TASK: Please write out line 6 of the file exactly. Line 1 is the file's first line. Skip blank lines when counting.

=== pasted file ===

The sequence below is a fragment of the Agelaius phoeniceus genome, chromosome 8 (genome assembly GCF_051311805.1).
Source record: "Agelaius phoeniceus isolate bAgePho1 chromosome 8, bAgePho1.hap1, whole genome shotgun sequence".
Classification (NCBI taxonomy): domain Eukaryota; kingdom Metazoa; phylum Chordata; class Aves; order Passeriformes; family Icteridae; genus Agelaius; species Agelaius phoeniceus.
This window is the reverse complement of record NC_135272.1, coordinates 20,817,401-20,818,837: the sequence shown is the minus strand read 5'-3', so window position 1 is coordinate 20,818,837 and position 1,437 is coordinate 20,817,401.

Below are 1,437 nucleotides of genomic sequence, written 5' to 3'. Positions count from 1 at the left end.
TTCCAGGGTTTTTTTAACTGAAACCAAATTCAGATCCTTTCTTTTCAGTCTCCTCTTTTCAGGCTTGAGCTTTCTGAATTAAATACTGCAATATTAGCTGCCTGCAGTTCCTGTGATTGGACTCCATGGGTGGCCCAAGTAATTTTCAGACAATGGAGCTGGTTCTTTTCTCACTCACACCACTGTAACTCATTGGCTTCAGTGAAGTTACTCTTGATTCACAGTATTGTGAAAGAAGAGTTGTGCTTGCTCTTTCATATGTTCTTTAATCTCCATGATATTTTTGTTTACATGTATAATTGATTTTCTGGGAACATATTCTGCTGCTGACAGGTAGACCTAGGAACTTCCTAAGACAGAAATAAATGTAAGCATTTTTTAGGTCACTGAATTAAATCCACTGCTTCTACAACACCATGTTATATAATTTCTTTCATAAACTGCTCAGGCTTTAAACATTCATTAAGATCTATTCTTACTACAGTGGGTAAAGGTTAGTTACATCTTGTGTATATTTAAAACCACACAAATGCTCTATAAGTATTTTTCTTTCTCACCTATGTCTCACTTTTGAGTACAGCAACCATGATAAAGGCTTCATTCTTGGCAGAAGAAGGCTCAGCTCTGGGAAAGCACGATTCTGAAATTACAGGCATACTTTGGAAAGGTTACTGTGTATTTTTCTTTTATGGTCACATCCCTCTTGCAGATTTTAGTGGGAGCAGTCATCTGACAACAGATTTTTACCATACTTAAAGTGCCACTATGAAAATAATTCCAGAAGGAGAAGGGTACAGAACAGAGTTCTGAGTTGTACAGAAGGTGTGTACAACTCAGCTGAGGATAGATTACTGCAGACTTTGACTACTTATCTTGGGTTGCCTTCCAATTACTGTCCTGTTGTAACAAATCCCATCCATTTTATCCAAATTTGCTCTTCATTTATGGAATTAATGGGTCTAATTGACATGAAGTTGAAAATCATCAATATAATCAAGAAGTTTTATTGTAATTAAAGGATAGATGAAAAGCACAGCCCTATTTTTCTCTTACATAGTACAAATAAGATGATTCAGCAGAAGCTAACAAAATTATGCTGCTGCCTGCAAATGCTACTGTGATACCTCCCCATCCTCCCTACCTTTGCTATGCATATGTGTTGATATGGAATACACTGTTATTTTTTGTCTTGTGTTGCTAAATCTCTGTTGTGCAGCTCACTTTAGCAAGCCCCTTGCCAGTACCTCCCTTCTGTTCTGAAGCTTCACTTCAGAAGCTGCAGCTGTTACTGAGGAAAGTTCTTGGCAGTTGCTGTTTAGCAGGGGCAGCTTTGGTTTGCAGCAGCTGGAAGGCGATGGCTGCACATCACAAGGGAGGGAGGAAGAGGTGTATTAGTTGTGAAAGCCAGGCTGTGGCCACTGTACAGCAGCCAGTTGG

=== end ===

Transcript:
TTCCAGGGTTTTTTTAACTGAAACCAAATTCAGATCCTTTCTTTTCAGTCTCCTCTTTTCAGGCTTGAGCTTTCTGAATTAAATACTGCAATATTAGCTGCCTGCAGTTCCTGTGATTGGACTCCATGGGTGGCCCAAGTAATTTTCAGACAATGGAGCTGGTTCTTTTCTCACTCACACCACTGTAACTCATTGGCTTCAGTGAAGTTACTCTTGATTCACAGTATTGTGAAAGAAGAGTTGTGCTTGCTCTTTCATATGTTCTTTAATCTCCATGATATTTTTGTTTACATGTATAATTGATTTTCTGGGAACATATTCTGCTGCTGACAGGTAGACCTAGGAACTTCCTAAGACAGAAATAAATGTAAGCATTTTTTAGGTCACTGAATTAAATCCACTGCTTCTACAACACCATGTTATATAATTTCTTTCATAAACTGCTCAGGCTTTAAACATTCATTAAGATCTATTCTTACTACAGTGGGTAAAGGTTAGTTACATCTTGTGTATATTTAAAACCACACAAATGCTCTATAAGTATTTTTCTTTCTCACCTATGTCTCACTTTTGAGTACAGCAACCATGATAAAGGCTTCATTCTTGGCAGAAGAAGGCTCAGCTCTGGGAAAGCACGATTCTGAAATTACAGGCATACTTTGGAAAGGTTACTGTGTATTTTTCTTTTATGGTCACATCCCTCTTGCAGATTTTAGTGGGAGCAGTCATCTGACAACAGATTTTTACCATACTTAAAGTGCCACTATGAAAATAATTCCAGAAGGAGAAGGGTACAGAACAGAGTTCTGAGTTGTACAGAAGGTGTGTACAACTCAGCTGAGGATAGATTACTGCAGACTTTGACTACTTATCTTGGGTTGCCTTCCAATTACTGTCCTGTTGTAACAAATCCCATCCATTTTATCCAAATTTGCTCTTCATTTATGGAATTAATGGGTCTAATTGACATGAAGTTGAAAATCATCAATATAATCAAGAAGTTTTATTGTAATTAAAGGATAGATGAAAAGCACAGCCCTATTTTTCTCTTACATAGTACAAATAAGATGATTCAGCAGAAGCTAACAAAATTATGCTGCTGCCTGCAAATGCTACTGTGATACCTCCCCATCCTCCCTACCTTTGCTATGCATATGTGTTGATATGGAATACACTGTTATTTTTTGTCTTGTGTTGCTAAATCTCTGTTGTGCAGCTCACTTTAGCAAGCCCCTTGCCAGTACCTCCCTTCTGTTCTGAAGCTTCACTTCAGAAGCTGCAGCTGTTACTGAGGAAAGTTCTTGGCAGTTGCTGTTTAGCAGGGGCAGCTTTGGTTTGCAGCAGCTGGAAGGCGATGGCTGCACATCACAAGGGAGGGAGGAAGAGGTGTATTAGTTGTGAAAGCCAGGCTGTGGCCACTGTACAGCAGCCAGTTGG